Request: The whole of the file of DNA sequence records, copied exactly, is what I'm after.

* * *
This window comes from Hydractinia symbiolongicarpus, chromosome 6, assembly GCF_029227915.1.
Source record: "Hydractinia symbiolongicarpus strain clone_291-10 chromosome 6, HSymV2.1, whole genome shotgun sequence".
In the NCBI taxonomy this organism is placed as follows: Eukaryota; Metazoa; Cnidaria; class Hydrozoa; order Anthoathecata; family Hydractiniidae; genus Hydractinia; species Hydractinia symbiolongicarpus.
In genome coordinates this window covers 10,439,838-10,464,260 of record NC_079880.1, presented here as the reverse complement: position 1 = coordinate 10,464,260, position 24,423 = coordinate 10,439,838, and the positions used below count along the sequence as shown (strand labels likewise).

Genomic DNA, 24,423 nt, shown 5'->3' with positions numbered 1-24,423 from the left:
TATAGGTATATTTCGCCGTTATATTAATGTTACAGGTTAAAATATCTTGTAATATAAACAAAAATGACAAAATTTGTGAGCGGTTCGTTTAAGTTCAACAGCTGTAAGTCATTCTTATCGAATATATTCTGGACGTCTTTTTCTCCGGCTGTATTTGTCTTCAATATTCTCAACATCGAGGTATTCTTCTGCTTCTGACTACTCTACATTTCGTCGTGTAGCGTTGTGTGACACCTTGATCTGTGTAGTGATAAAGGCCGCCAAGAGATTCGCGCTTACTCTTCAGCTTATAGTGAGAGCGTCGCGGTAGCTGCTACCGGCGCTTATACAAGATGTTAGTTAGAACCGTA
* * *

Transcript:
This window comes from Hydractinia symbiolongicarpus, chromosome 6, assembly GCF_029227915.1.
Source record: "Hydractinia symbiolongicarpus strain clone_291-10 chromosome 6, HSymV2.1, whole genome shotgun sequence".
In the NCBI taxonomy this organism is placed as follows: Eukaryota; Metazoa; Cnidaria; class Hydrozoa; order Anthoathecata; family Hydractiniidae; genus Hydractinia; species Hydractinia symbiolongicarpus.
In genome coordinates this window covers 10,439,838-10,464,260 of record NC_079880.1, presented here as the reverse complement: position 1 = coordinate 10,464,260, position 24,423 = coordinate 10,439,838, and the positions used below count along the sequence as shown (strand labels likewise).

Genomic DNA, 24,423 nt, shown 5'->3' with positions numbered 1-24,423 from the left:
TATAGGTATATTTCGCCGTTATATTAATGTTACAGGTTAAAATATCTTGTAATATAAACAAAAATGACAAAATTTGTGAGCGGTTCGTTTAAGTTCAACAGCTGTAAGTCATTCTTATCGAATATATTCTGGACGTCTTTTTCTCCGGCTGTATTTGTCTTCAATATTCTCAACATCGAGGTATTCTTCTGCTTCTGACTACTCTACATTTCGTCGTGTAGCGTTGTGTGACACCTTGATCTGTGTAGTGATAAAGGCCGCCAAGAGATTCGCGCTTACTCTTCAGCTTATAGTGAGAGCGTCGCGGTAGCTGCTACCGGCGCTTATACAAGATGTTAGTTAGAACCGTA